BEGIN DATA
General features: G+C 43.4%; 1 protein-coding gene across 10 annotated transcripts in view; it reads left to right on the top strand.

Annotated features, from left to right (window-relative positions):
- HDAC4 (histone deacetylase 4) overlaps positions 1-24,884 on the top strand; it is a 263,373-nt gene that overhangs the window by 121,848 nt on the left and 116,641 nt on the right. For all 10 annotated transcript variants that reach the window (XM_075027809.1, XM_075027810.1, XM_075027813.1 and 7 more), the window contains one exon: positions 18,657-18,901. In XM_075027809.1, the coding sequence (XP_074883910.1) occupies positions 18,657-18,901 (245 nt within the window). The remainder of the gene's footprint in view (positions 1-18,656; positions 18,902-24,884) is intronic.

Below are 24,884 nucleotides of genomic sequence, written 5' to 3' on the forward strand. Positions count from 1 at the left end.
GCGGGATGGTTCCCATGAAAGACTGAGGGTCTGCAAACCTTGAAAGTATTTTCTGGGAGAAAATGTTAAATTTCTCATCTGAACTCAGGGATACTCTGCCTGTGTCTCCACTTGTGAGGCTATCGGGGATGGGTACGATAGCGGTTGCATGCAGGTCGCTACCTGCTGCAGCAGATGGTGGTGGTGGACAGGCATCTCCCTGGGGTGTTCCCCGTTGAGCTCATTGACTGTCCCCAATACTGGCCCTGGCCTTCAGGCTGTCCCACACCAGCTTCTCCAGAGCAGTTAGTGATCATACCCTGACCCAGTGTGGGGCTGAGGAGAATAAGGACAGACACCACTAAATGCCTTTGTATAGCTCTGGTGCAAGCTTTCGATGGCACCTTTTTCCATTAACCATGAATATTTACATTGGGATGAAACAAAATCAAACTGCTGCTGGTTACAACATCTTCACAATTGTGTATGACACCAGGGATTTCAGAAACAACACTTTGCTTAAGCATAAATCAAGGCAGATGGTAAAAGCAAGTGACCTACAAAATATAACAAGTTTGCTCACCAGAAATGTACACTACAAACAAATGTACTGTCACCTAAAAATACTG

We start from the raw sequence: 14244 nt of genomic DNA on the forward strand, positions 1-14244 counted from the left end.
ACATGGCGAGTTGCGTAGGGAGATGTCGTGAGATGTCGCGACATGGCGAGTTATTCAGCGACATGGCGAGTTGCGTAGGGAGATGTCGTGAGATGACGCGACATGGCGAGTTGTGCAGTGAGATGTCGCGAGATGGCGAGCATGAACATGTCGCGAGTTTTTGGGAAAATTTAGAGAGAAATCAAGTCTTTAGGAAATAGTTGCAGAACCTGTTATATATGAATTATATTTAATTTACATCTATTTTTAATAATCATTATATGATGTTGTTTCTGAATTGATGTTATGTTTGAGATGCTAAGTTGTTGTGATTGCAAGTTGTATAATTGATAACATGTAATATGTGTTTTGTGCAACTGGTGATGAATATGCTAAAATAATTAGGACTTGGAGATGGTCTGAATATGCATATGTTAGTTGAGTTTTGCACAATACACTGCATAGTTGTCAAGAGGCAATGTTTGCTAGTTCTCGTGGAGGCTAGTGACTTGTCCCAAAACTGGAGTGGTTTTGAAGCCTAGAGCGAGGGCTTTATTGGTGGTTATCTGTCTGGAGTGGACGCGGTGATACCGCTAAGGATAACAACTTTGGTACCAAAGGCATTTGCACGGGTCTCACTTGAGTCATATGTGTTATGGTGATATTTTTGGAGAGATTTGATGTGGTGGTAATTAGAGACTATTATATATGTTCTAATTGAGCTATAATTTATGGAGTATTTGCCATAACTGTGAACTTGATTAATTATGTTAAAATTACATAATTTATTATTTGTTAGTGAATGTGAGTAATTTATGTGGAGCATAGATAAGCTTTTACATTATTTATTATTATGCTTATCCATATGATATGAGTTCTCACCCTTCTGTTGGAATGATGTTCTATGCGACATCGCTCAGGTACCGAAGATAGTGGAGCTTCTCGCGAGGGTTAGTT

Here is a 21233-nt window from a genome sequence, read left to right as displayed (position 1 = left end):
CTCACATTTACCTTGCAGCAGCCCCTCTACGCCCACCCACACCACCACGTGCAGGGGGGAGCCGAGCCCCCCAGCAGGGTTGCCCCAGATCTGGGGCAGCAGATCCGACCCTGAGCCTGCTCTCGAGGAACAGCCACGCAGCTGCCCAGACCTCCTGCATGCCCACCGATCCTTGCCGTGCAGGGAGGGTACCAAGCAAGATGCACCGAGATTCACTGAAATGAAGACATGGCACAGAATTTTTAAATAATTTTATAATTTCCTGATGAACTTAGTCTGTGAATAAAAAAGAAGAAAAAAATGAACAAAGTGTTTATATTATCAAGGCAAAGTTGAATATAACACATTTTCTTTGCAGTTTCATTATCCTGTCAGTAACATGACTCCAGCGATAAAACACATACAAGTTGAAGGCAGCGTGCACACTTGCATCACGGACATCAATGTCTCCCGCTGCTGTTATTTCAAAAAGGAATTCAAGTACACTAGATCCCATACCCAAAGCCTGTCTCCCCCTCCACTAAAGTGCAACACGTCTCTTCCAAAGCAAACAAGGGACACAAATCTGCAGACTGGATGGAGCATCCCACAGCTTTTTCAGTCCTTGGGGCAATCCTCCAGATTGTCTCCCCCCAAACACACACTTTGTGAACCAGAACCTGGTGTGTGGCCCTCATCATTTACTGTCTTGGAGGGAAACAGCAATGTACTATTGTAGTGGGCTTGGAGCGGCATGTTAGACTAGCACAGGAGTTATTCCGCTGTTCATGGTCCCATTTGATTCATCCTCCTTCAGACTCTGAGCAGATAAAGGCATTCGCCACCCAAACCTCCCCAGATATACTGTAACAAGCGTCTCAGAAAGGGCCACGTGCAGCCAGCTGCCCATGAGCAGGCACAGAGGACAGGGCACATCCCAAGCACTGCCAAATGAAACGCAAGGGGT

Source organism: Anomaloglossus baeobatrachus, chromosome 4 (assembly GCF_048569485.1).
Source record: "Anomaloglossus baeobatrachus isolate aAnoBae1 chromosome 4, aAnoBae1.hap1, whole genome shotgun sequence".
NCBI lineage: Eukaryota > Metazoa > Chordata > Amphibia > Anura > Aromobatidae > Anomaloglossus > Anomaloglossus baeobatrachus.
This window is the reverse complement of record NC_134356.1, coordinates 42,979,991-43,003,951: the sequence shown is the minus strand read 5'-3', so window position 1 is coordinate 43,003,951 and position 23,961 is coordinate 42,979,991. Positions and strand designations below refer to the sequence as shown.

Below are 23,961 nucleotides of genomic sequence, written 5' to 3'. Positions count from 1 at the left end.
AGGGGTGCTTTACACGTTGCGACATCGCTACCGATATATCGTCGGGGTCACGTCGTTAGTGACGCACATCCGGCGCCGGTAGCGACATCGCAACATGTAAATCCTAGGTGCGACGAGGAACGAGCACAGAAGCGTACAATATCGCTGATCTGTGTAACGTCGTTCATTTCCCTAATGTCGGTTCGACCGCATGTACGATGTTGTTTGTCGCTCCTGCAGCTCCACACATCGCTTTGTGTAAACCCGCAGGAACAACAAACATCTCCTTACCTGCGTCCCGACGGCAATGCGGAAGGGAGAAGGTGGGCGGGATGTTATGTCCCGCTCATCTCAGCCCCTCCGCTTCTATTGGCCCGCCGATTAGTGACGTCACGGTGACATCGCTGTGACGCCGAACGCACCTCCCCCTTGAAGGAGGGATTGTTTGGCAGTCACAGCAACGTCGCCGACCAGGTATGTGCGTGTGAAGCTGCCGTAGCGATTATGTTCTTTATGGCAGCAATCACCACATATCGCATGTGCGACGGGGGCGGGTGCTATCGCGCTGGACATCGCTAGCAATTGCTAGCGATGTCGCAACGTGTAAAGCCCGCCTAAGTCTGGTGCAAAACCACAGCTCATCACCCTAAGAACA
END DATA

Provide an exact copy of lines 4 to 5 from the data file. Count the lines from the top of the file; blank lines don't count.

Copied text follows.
Below are 24,884 nucleotides of genomic sequence, written 5' to 3' on the forward strand. Positions count from 1 at the left end.
GCGGGATGGTTCCCATGAAAGACTGAGGGTCTGCAAACCTTGAAAGTATTTTCTGGGAGAAAATGTTAAATTTCTCATCTGAACTCAGGGATACTCTGCCTGTGTCTCCACTTGTGAGGCTATCGGGGATGGGTACGATAGCGGTTGCATGCAGGTCGCTACCTGCTGCAGCAGATGGTGGTGGTGGACAGGCATCTCCCTGGGGTGTTCCCCGTTGAGCTCATTGACTGTCCCCAATACTGGCCCTGGCCTTCAGGCTGTCCCACACCAGCTTCTCCAGAGCAGTTAGTGATCATACCCTGACCCAGTGTGGGGCTGAGGAGAATAAGGACAGACACCACTAAATGCCTTTGTATAGCTCTGGTGCAAGCTTTCGATGGCACCTTTTTCCATTAACCATGAATATTTACATTGGGATGAAACAAAATCAAACTGCTGCTGGTTACAACATCTTCACAATTGTGTATGACACCAGGGATTTCAGAAACAACACTTTGCTTAAGCATAAATCAAGGCAGATGGTAAAAGCAAGTGACCTACAAAATATAACAAGTTTGCTCACCAGAAATGTACACTACAAACAAATGTACTGTCACCTAAAAATACTG